XVII. The Age of Nymphs

10 NOVEMBER 2017 – 13 JANUARY 2018
Nika Neelova, Olga Grotova, Yelena Popova, and a special contribution by Mira Calix

XVII. The Age of Nymphs explores human and insect affects and the archaeology of trauma. The exhibition looks to cycles of history and the possibility of reanimating time through repetition and doubling. Confronting the stagnation of the current times, the artists test posthuman gestures and insect behaviours as a challenge to human politics.

‘XVII’ refers to the year of the Russian Revolution and to cicadas which live underground for 17 years before reemerging and completing their life cycle shortly after. Nymphs are both immature forms of insects and female divine spirits of nature in Greek mythology. The title also relates to the seventeenth year in power of Russia’s present ruler.

The exhibition layout is divided between two spaces representing antithetical states of agency in historical and biological cycles. The lower gallery space is the “underworld,” a territory of stagnation and slow time, where history repeats itself and insects go through their long 17 years underground. The shapes and materials are soft and ambiguous. It’s a space of passivity and suspension where actions are replaced by gestures, dispersed in an endless repetition. The upper gallery space represents the accelerated overground section of the life cycle, the space of emergence and exit. Shapes obtain rigidity and borders solidify to reclaim their territory.


DARIA to OLGA: In your recent essay ‘The Split’ you talked about the monument in St. Petersburg dedicated to Igor Kurchatov and his splitting of the atomic nucleus. In your description of the monument you mention how it is reflected in the still waters of the oval fountain beneath. Your story creates a very vivid image of the monument in our minds, but in reality there is no fountain under the monument. This creates the split you refer to in your text – between an existing object and its reflection in an imaginary fountain, between reality and fiction. It made me think of a quote by the entomologist William Morton Wheeler: ‘no two events are identical, every atom, molecule, organism, personality and society is an emergent and, at least to some extent, a novelty’. What this suggests is that repetitions are always repeating a difference.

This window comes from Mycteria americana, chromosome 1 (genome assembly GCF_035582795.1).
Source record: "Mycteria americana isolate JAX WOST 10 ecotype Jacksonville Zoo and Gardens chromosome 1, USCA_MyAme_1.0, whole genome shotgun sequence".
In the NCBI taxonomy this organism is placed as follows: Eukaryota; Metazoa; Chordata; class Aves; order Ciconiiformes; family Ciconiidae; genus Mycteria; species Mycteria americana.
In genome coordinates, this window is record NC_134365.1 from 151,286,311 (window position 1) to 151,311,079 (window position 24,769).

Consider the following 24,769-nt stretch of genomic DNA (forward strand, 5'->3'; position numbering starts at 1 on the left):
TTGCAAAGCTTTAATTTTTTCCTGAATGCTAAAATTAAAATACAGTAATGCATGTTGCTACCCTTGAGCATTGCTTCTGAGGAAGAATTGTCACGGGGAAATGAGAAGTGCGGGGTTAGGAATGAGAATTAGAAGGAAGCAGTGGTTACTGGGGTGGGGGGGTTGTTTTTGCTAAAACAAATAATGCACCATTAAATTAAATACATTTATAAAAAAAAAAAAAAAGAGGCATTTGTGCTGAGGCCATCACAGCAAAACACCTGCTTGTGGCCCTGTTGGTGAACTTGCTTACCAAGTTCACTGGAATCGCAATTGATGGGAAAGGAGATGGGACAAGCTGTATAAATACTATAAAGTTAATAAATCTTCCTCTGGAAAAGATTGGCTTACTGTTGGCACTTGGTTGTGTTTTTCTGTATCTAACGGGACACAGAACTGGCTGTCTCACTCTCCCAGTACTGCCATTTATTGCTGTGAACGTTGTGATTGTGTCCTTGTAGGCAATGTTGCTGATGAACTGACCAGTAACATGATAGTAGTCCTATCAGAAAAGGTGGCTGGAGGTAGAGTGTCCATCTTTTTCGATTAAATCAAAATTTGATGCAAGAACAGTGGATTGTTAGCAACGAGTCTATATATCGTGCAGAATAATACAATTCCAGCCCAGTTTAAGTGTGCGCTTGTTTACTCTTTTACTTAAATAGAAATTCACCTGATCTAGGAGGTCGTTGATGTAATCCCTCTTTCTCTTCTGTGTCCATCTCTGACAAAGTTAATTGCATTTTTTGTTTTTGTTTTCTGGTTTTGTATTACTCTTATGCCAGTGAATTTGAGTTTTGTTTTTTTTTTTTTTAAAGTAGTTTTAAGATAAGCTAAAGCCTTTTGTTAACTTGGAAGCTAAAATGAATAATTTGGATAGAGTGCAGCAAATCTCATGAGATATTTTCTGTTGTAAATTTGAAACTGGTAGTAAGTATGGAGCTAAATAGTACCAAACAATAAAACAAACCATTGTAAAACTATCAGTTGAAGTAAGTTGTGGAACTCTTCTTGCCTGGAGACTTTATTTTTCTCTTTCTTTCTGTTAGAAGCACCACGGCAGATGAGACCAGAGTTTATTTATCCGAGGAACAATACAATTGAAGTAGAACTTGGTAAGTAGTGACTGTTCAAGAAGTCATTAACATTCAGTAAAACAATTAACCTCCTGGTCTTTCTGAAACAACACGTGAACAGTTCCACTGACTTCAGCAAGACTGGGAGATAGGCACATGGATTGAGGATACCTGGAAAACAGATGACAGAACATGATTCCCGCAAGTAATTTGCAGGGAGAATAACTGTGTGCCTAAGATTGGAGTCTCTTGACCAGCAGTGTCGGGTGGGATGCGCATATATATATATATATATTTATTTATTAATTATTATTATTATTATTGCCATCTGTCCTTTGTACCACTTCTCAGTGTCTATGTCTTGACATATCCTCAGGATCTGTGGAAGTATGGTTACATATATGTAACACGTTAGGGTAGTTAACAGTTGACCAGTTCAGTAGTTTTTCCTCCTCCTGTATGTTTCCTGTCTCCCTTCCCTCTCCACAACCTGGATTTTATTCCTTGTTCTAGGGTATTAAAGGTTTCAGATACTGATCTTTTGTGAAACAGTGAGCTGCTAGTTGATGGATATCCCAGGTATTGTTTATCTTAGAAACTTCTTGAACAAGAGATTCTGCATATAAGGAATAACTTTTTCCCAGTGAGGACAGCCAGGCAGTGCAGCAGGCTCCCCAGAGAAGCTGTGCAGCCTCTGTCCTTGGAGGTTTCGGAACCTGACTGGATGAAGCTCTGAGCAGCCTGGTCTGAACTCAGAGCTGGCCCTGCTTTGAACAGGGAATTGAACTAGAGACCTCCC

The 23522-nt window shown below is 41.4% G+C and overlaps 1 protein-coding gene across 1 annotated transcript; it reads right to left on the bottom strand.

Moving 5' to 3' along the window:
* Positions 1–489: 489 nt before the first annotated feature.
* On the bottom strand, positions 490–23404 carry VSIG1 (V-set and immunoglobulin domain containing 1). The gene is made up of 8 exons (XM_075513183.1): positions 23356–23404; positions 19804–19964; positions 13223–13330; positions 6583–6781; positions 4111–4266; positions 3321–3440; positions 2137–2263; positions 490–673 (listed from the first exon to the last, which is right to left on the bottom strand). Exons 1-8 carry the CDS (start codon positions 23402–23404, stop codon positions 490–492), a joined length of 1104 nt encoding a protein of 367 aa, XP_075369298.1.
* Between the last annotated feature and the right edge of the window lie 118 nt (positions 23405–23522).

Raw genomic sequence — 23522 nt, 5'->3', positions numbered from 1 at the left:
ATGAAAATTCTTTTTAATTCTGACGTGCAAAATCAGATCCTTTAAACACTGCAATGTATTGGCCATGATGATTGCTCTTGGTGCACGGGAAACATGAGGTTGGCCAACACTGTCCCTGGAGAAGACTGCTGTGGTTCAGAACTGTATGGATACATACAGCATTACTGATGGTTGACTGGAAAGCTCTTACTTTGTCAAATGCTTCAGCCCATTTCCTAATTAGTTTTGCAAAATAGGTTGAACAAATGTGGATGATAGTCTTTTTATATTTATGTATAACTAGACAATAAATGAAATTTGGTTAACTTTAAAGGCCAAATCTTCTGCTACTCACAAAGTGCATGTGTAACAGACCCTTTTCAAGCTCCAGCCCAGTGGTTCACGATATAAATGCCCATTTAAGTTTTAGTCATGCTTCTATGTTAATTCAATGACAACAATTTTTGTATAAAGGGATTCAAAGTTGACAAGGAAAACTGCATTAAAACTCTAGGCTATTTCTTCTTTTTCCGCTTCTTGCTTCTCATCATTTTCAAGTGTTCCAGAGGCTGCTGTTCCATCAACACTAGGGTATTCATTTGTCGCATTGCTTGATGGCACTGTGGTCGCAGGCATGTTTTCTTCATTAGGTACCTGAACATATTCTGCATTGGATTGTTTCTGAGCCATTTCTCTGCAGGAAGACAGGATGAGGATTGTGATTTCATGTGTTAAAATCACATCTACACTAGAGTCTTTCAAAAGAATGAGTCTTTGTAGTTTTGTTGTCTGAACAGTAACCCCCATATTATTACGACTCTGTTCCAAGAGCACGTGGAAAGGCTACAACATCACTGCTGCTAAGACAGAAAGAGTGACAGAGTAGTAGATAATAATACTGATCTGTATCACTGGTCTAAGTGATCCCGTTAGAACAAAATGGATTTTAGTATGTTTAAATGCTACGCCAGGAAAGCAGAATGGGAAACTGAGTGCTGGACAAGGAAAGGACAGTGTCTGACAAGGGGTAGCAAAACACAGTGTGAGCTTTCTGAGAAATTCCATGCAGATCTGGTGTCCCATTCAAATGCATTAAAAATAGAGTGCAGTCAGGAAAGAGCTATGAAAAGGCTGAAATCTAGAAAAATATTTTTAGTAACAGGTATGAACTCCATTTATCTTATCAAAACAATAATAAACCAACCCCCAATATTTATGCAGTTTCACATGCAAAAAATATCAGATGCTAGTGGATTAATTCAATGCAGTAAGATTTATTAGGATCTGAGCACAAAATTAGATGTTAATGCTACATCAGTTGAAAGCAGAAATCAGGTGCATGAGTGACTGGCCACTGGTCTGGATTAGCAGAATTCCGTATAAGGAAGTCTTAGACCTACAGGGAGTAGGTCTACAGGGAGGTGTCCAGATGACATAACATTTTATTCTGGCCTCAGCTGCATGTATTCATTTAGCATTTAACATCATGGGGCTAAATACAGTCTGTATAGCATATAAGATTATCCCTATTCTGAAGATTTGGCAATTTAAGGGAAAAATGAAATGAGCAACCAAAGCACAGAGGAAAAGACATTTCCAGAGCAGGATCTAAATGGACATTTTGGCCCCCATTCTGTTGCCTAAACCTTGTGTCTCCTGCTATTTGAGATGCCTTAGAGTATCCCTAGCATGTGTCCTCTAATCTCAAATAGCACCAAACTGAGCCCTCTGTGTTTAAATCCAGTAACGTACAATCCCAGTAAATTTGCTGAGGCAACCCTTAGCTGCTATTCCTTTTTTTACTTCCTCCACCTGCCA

In your new video work ‘The Ice Rink’ (in which you also convey the image of a self-contained elliptical shape, this time filled with still frozen waters), there is a hypnotic repetitiveness of phrases, gestures, and wandering around without direction. It evokes a state of stagnation without exit or hope, emphasised by the glacial theatricality of the play.

Repetition is a key element in your works: what are you trying to get at through its insistent use?